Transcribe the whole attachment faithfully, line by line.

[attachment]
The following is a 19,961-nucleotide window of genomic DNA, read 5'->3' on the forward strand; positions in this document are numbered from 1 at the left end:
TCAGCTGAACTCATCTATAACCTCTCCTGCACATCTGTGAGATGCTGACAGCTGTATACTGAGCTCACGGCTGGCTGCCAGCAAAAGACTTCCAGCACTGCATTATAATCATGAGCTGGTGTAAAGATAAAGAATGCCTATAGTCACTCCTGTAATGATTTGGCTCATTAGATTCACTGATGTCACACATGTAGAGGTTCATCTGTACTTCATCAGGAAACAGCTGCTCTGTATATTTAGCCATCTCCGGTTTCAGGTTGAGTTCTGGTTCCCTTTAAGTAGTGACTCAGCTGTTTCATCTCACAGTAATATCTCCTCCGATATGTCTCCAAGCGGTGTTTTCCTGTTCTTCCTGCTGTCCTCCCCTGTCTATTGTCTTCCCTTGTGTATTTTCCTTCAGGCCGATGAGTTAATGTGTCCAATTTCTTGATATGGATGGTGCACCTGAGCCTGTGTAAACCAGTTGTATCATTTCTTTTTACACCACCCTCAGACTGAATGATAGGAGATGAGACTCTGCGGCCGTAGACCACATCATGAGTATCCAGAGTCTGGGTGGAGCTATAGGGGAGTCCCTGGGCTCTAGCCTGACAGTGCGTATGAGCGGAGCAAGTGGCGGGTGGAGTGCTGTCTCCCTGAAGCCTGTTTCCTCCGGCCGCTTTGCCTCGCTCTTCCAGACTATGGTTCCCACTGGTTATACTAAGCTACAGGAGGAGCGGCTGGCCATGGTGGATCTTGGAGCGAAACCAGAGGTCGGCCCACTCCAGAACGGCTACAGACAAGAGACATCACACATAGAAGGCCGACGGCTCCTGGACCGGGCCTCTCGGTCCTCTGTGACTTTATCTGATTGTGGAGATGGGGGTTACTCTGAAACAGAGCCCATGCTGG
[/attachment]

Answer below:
The following is a 19,961-nucleotide window of genomic DNA, read 5'->3' on the forward strand; positions in this document are numbered from 1 at the left end:
TCAGCTGAACTCATCTATAACCTCTCCTGCACATCTGTGAGATGCTGACAGCTGTATACTGAGCTCACGGCTGGCTGCCAGCAAAAGACTTCCAGCACTGCATTATAATCATGAGCTGGTGTAAAGATAAAGAATGCCTATAGTCACTCCTGTAATGATTTGGCTCATTAGATTCACTGATGTCACACATGTAGAGGTTCATCTGTACTTCATCAGGAAACAGCTGCTCTGTATATTTAGCCATCTCCGGTTTCAGGTTGAGTTCTGGTTCCCTTTAAGTAGTGACTCAGCTGTTTCATCTCACAGTAATATCTCCTCCGATATGTCTCCAAGCGGTGTTTTCCTGTTCTTCCTGCTGTCCTCCCCTGTCTATTGTCTTCCCTTGTGTATTTTCCTTCAGGCCGATGAGTTAATGTGTCCAATTTCTTGATATGGATGGTGCACCTGAGCCTGTGTAAACCAGTTGTATCATTTCTTTTTACACCACCCTCAGACTGAATGATAGGAGATGAGACTCTGCGGCCGTAGACCACATCATGAGTATCCAGAGTCTGGGTGGAGCTATAGGGGAGTCCCTGGGCTCTAGCCTGACAGTGCGTATGAGCGGAGCAAGTGGCGGGTGGAGTGCTGTCTCCCTGAAGCCTGTTTCCTCCGGCCGCTTTGCCTCGCTCTTCCAGACTATGGTTCCCACTGGTTATACTAAGCTACAGGAGGAGCGGCTGGCCATGGTGGATCTTGGAGCGAAACCAGAGGTCGGCCCACTCCAGAACGGCTACAGACAAGAGACATCACACATAGAAGGCCGACGGCTCCTGGACCGGGCCTCTCGGTCCTCTGTGACTTTATCTGATTGTGGAGATGGGGGTTACTCTGAAACAGAGCCCATGCTGG